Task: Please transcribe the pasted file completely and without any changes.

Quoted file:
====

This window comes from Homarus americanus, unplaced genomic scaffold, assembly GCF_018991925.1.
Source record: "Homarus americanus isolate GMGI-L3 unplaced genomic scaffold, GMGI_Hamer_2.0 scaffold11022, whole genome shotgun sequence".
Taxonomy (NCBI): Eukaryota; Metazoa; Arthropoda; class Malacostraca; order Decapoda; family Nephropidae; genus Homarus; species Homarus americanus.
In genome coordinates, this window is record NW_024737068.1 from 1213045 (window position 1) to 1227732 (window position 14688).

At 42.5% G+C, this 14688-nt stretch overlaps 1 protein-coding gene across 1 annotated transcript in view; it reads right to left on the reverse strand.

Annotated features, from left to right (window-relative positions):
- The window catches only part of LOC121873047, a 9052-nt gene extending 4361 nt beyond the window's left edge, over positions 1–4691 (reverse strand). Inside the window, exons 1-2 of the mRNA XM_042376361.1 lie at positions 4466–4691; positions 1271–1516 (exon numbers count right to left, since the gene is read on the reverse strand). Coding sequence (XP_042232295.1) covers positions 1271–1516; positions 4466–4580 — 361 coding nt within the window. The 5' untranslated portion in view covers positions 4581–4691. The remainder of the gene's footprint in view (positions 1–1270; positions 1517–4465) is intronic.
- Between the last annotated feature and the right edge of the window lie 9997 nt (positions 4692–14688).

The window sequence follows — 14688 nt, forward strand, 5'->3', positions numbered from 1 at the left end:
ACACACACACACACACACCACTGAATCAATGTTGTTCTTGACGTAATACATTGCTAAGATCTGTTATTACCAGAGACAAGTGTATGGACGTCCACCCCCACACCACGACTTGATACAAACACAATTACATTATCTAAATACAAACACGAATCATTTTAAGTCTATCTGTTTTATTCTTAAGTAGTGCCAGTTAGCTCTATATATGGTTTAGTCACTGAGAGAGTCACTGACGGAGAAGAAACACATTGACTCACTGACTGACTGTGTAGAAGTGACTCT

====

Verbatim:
This window comes from Homarus americanus, unplaced genomic scaffold, assembly GCF_018991925.1.
Source record: "Homarus americanus isolate GMGI-L3 unplaced genomic scaffold, GMGI_Hamer_2.0 scaffold11022, whole genome shotgun sequence".
Taxonomy (NCBI): Eukaryota; Metazoa; Arthropoda; class Malacostraca; order Decapoda; family Nephropidae; genus Homarus; species Homarus americanus.
In genome coordinates, this window is record NW_024737068.1 from 1213045 (window position 1) to 1227732 (window position 14688).

At 42.5% G+C, this 14688-nt stretch overlaps 1 protein-coding gene across 1 annotated transcript in view; it reads right to left on the reverse strand.

Annotated features, from left to right (window-relative positions):
- The window catches only part of LOC121873047, a 9052-nt gene extending 4361 nt beyond the window's left edge, over positions 1–4691 (reverse strand). Inside the window, exons 1-2 of the mRNA XM_042376361.1 lie at positions 4466–4691; positions 1271–1516 (exon numbers count right to left, since the gene is read on the reverse strand). Coding sequence (XP_042232295.1) covers positions 1271–1516; positions 4466–4580 — 361 coding nt within the window. The 5' untranslated portion in view covers positions 4581–4691. The remainder of the gene's footprint in view (positions 1–1270; positions 1517–4465) is intronic.
- Between the last annotated feature and the right edge of the window lie 9997 nt (positions 4692–14688).

The window sequence follows — 14688 nt, forward strand, 5'->3', positions numbered from 1 at the left end:
ACACACACACACACACACCACTGAATCAATGTTGTTCTTGACGTAATACATTGCTAAGATCTGTTATTACCAGAGACAAGTGTATGGACGTCCACCCCCACACCACGACTTGATACAAACACAATTACATTATCTAAATACAAACACGAATCATTTTAAGTCTATCTGTTTTATTCTTAAGTAGTGCCAGTTAGCTCTATATATGGTTTAGTCACTGAGAGAGTCACTGACGGAGAAGAAACACATTGACTCACTGACTGACTGTGTAGAAGTGACTCT